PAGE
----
U of W Foundation embraces Net Zero, but not divestment

Endowment fund commits to net-zero greenhouse-gas emissions by 2050

Illustration by Gabrielle Funk

The University of Winnipeg (U of W) Foundation, which oversees the U of W’s $82 million endowment fund, has committed to ensuring its investment portfolio is “aligned with net-zero emissions” by 2050 or sooner.

The firm managing the endowment fund, MFS Investment Management (MFS), signed on to the Net Zero Asset Managers (NZAM) initiative in 2021, in response to pressure from the foundation and other clients to deepen its commitment to addressing climate change.

An endowment fund is a large pool of lowrisk investments owned by a university or other non-profit organization. The endowment’s asset purchases are funded by donor contributions, and the profits earned on those investments are used to financially support some of the non-profit’s activities. The U of W Foundation provides money for capital projects (construction and renovation), scholarships, bursaries and other student opportunities.

The foundation does not make investment decisions directly, but it can exert considerable influence over what kinds of companies its asset managers, MFS, do and don’t invest in.

Javier Schwersensky, president and CEO of the U of W Foundation, says the NZAM initiative reflects a rapid evolution in how institutional investors and their clients view their environmental and social responsibilities.

“Companies that take care of the environment, of social issues, of governance issues, if you look at the results, they just perform better,” he says.

Eric Rae volunteers with the Manitoba Energy Justice Coalition (MEJC), which engages in educational work and direct action opposing the fossil-fuel industry. They say universities can be important early leaders in realizing broader societal shifts.

“Universities are ... idea hubs. They’re places that shape culture. What they do has a greater impact on the rest of the world than other organizations that are maybe financially the same size,” he says. “They have big investments, and so they make a big impact.”

From 2015 to 2020, the Divest UWinnipeg campaign organized students, faculty and alumni to call on the university to act on its stated values of sustainability and Indigenization by eliminating fossil-fuel companies from the foundation’s portfolio.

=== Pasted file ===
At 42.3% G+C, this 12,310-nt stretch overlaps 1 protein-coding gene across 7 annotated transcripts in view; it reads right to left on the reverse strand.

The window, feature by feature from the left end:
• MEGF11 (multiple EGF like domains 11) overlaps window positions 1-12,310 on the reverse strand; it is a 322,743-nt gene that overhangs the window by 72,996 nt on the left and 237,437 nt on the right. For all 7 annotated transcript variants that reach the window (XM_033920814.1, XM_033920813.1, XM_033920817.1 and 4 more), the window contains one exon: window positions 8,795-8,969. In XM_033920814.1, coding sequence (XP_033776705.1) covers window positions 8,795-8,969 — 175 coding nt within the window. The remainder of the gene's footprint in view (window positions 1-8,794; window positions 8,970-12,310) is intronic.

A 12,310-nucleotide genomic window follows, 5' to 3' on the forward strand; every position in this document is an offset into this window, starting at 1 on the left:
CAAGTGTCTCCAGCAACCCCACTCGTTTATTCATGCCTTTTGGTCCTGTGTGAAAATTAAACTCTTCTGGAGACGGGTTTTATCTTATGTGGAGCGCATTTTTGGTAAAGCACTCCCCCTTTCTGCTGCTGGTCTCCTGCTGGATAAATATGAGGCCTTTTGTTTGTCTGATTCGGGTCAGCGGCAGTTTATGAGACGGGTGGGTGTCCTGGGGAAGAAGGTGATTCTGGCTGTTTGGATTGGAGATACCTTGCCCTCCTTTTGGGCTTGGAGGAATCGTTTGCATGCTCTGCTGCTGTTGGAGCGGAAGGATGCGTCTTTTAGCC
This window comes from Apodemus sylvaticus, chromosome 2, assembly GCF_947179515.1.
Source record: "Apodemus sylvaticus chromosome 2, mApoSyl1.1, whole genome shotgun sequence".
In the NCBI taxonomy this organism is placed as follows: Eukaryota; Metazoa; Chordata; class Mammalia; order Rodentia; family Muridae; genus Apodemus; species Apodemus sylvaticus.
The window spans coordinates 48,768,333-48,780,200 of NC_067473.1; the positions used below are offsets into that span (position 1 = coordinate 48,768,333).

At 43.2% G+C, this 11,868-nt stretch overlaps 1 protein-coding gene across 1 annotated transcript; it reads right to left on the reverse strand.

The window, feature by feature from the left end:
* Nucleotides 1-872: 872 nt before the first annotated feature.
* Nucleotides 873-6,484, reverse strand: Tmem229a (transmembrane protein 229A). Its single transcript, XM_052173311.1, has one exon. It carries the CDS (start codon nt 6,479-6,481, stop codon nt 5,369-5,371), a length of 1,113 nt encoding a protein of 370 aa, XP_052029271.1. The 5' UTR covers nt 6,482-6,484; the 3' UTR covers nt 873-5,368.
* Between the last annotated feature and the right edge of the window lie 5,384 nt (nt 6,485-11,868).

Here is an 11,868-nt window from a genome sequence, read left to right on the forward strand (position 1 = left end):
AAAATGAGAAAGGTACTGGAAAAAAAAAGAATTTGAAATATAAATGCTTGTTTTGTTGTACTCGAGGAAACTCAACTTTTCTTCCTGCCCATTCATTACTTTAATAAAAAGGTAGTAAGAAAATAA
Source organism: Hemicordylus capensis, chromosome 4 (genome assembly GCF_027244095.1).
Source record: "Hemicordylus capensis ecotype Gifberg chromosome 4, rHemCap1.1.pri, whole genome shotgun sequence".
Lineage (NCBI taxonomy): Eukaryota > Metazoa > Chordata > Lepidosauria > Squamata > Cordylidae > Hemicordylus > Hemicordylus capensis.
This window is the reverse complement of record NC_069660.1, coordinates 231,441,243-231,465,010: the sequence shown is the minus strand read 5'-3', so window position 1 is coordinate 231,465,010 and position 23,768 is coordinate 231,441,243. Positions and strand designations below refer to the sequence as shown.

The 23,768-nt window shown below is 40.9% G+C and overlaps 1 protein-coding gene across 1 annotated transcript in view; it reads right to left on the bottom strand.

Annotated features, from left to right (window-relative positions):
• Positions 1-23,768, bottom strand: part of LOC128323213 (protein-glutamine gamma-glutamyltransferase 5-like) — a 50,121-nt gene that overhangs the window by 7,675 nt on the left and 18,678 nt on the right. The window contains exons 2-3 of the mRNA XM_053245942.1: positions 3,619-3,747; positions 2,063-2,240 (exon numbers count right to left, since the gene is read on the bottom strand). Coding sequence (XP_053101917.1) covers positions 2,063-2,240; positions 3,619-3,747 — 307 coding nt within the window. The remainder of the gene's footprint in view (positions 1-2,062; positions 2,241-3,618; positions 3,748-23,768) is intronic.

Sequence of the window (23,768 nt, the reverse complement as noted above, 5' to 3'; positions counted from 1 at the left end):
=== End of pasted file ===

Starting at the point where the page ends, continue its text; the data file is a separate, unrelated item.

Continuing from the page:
University of Manitoba (U of M) treasurer Lance McKinley says his institution’s commitments to similar values were highly influential in its decision to sell its fossil-fuel holdings in April 2023.

“It was good for the university. It’s in alignment with the charter we signed on. It’s in alignment with the Race to Zero letter, and it’s in alignment with our commitment to sustainability,” McKinley says. Race to Zero and NZAM are both initiatives of the United Nations Framework Convention on Climate Change secretariat.

In June 2017, the U of W Board of Regents discussed but declined to vote on a divestment motion submitted by student representatives on the board. The motion was accompanied by a 30-minute presentation by divestment campaigners and two days of continuous direct action leading up to the meeting.

Rae says the U of W continuing to stop short of outright fossil-fuel divestment indicates a lack of commitment to meaningful climate action.

“It’s an indication of the culture of leadership there,” they say, “trying to put a good face on things, trying to hold on to their kind of progressive image. And they’re kind of losing that image, at least in my estimation.”

Schwersensky says there isn’t enough backing from the foudation’s donors to move toward a fossil-free investment profile. The foundation started a Fossil-Free Fund within the endowment for donors to voluntarily contribute to in 2019, but as of June 2023, it only accounts for a fifth of one per cent of the overall portfolio.

Schwersensky says an in-house survey of foundation donors found that a substantial majority expressed no interest in fossil-free investments.

“Most of our donors are fairly sophisticated investors, and they like the idea of carbon neutrality,” he says. “So we have to be cautious... and the more restrictions that you put on what you’re buying or selling, the more complicated that could be.”

Published in Volume 78, Number 07 of The Uniter (October 26, 2023)

Related Reads